A minor, disjointed thriller, The "Human" Factor (1975) presents myriad loose ends that never quite come together. Part Death Wish-type vigilante film, part political thriller, part techno sci-fi, and filmed in Naples with American and British above the line talent and an Italian crew, the picture's main asset is its excellent cast, especially loveable lug George Kennedy in the starring role. Dark Sky's DVD offers a disappointingly soft transfer, but includes a delightful, nearly 30-minute interview with its star that's worth the price of the disc all by itself.
Kennedy plays John Kinsdale, a computer specialist who with partner Mike McAllister (John Mills) devises nuclear war game scenarios for NATO, using their (in retrospect ironically-named) supercomputer "9/11." Based in Naples, John lives in a suburban, middle-class house and drives an American station wagon complete with fake wood paneling, and life is good until his wife and three children are murdered execution style for no clear reason. Detective Dr. Lupo (Raf Vallone) is on the case, as are two CIA agents (one of whom is Canadian expatriate and prolific character actor Shane Rimmer). Gradually it becomes clear that political terrorists are involved, murdering American families at random every three days.
His life in ruins, Kinsdale contemplates suicide but eventually decides to take matters into his own hands. At this point the film begins to get a little muddled. The direction it seems to be moving in is how Kinsdale, with McAllister's help, secretly uses NATO's high-tech resources to tap into various intelligence data bases so that he can track down the terrorists. However, once he's established their identity this angle is pretty much tossed into the dustbin.
Worse, with all these resources at his disposal, Kinsdale barely keeps pace with the Italian police and CIA agents anyway, and mostly only succeeds in getting in their way. In other words, the technology doesn't give him the edge audiences might have expected. Rather, it plays like an archly contrived way to explain away Kinsdale's ability to operate independently. Not helping matters is that the film has a very '70s computers-can-do-anything attitude; at times Kinsdale and McAllister seem to be able to punch in almost any kind of data into 9/11 and instantly get exactly the answers they're looking for. That by today's standards the computers in The "Human" Factor now seem positively prehistoric doesn't help, either. (By contrast, 1971's The Andromeda Strain uses its technology in such an authentic, dramatically compelling way the dated computers, etc. hasn't aged that film much at all.)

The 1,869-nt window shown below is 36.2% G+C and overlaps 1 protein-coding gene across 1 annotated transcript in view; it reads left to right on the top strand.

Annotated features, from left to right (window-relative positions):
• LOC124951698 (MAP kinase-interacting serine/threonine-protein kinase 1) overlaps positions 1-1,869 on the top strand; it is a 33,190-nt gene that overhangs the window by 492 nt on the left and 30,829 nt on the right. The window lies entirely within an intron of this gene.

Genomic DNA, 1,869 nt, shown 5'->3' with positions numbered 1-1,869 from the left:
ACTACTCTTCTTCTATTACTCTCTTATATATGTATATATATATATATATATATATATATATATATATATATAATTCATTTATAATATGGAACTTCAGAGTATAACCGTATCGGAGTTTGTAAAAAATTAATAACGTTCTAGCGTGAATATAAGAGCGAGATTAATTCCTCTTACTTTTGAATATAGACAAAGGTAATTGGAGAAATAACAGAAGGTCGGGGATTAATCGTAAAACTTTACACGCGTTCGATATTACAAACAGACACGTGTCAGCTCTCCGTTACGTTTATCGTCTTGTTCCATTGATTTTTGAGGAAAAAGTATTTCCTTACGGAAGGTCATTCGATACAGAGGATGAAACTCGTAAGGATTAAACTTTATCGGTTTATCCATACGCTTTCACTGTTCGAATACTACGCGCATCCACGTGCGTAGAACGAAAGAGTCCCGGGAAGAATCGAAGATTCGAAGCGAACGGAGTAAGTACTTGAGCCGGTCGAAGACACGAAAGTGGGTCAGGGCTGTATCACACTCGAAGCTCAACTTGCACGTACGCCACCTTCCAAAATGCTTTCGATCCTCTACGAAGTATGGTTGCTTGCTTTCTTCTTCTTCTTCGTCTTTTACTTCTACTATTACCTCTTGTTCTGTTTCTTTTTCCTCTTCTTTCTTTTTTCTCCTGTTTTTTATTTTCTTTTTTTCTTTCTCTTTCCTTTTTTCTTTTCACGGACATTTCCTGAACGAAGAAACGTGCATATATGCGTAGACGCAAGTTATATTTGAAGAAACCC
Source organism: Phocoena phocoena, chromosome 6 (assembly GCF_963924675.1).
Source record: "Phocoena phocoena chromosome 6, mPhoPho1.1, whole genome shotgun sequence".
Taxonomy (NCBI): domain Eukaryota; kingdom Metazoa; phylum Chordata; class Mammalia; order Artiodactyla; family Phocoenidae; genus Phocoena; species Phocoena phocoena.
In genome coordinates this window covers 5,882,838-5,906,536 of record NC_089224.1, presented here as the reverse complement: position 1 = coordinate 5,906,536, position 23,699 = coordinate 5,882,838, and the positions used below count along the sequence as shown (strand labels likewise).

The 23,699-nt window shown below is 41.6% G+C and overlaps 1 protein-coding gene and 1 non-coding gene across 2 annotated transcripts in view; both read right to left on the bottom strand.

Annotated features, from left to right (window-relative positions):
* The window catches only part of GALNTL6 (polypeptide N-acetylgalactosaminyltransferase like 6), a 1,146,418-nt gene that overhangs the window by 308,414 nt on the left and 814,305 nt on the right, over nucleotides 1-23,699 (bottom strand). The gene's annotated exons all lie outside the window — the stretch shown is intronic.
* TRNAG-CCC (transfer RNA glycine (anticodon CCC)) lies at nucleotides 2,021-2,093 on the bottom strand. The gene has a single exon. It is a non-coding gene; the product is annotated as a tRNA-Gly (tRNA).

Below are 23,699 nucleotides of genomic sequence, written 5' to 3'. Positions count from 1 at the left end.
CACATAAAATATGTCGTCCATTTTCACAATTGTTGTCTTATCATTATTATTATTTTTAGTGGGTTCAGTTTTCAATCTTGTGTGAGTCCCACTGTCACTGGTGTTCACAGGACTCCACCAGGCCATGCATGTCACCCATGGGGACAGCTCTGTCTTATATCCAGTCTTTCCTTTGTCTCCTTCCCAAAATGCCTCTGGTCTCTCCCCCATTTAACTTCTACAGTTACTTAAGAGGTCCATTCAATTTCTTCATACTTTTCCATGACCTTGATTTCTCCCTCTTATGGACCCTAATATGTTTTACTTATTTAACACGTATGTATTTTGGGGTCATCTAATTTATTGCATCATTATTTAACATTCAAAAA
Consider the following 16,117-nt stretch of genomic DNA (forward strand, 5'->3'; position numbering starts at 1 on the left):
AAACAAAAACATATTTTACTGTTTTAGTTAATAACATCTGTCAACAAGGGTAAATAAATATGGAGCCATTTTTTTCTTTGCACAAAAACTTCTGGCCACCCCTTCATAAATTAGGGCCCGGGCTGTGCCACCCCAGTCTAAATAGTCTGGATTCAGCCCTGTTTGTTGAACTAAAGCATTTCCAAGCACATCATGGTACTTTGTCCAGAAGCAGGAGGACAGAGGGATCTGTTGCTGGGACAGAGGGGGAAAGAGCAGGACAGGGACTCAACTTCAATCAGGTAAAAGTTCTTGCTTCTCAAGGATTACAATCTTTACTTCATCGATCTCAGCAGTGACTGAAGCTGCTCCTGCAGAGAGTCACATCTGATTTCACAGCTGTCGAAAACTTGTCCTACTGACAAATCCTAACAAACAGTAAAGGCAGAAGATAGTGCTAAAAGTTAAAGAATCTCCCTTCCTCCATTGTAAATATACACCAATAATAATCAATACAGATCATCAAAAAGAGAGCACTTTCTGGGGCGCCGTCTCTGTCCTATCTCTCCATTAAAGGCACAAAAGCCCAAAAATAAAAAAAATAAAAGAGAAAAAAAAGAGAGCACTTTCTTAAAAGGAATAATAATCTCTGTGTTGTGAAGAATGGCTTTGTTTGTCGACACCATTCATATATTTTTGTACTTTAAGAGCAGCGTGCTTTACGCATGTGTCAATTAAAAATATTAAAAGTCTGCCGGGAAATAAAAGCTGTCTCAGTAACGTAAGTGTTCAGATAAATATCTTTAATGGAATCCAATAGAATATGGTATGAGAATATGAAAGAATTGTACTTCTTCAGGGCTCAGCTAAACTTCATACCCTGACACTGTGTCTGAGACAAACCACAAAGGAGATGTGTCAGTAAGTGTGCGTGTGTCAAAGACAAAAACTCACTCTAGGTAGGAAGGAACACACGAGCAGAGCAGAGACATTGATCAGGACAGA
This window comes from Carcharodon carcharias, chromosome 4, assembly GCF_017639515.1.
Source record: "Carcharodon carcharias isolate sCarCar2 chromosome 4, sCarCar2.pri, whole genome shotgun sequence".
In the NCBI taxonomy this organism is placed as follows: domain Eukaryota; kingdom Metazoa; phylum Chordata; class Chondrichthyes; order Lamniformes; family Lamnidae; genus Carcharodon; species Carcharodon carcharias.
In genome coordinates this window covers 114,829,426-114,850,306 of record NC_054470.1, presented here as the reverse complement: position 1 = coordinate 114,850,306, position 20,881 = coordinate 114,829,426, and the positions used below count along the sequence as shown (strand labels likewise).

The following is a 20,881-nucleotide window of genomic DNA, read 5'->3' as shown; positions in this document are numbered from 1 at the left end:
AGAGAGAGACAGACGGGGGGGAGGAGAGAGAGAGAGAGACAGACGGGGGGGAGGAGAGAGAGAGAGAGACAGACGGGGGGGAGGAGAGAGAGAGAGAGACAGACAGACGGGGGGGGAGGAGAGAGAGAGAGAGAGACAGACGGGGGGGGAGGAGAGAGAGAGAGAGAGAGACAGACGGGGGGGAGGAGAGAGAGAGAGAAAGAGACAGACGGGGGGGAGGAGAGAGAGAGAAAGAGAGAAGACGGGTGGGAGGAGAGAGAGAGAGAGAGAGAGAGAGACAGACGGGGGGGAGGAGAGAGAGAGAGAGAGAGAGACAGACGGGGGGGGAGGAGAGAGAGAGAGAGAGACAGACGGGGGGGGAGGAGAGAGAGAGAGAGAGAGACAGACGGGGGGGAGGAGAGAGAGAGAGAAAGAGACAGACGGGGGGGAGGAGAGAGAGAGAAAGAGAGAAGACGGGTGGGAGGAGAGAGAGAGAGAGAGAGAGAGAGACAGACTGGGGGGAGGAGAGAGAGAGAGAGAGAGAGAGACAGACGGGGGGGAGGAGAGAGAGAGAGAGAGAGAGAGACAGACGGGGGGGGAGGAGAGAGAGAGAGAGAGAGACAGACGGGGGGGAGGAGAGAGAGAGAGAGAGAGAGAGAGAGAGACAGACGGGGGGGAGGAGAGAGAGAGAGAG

Peculiarly, the fact that Kinsdale's job is creating end-of-the-world situations for NATO doesn't factor even by implication into his troubled state of mind, at least not as far as the script is concerned. Bowling for Columbine this isn't.
Kinsdale is a man whose life, for all practical purposes is over in his eyes, and that's why he decides to take matters into his own hands, an eye for an eye, a tooth for a tooth (as the film's postscript portentously lays bare). The script by Thomas Hunter and Peter Powell (The Final Countdown) so underemphasizes this early on that Kinsdale's actions merely appear counterproductive, which is sort of the point. Although Kennedy probably wasn't everyone's first choice to play Kinsdale, once he was cast the filmmakers were wise in emphasizing the actor's hulking presence, all 6'5", 250 pounds of him. He's like an intelligent Moose Malloy, the single-minded brute of Raymond Chandler's Farewell, My Lovely, and Kennedy's acting makes the role compelling.
One of the all-time great character stars, Kennedy has been busy ever since the 1950s when he started acting in small parts while serving as military adviser on TV's Sergeant Bilko. After winning a Best Supporting Actor Academy Award for Cool Hand Luke (1967), Kennedy spent the next decade supporting A-list films - especially disaster films like Earthquake and the entire Airport series - while occasionally starring in TV movies and off-the-beaten-path theatrical features, often foreign in origin such as this, an Italian-British co-production apparently co-financed with mob money (according to Kennedy), and Proof of the Man (Ningen no shomei, 1977), a Japanese film costarring Yusaku Matsuda (Black Rain) that was a huge hit there but never released in America.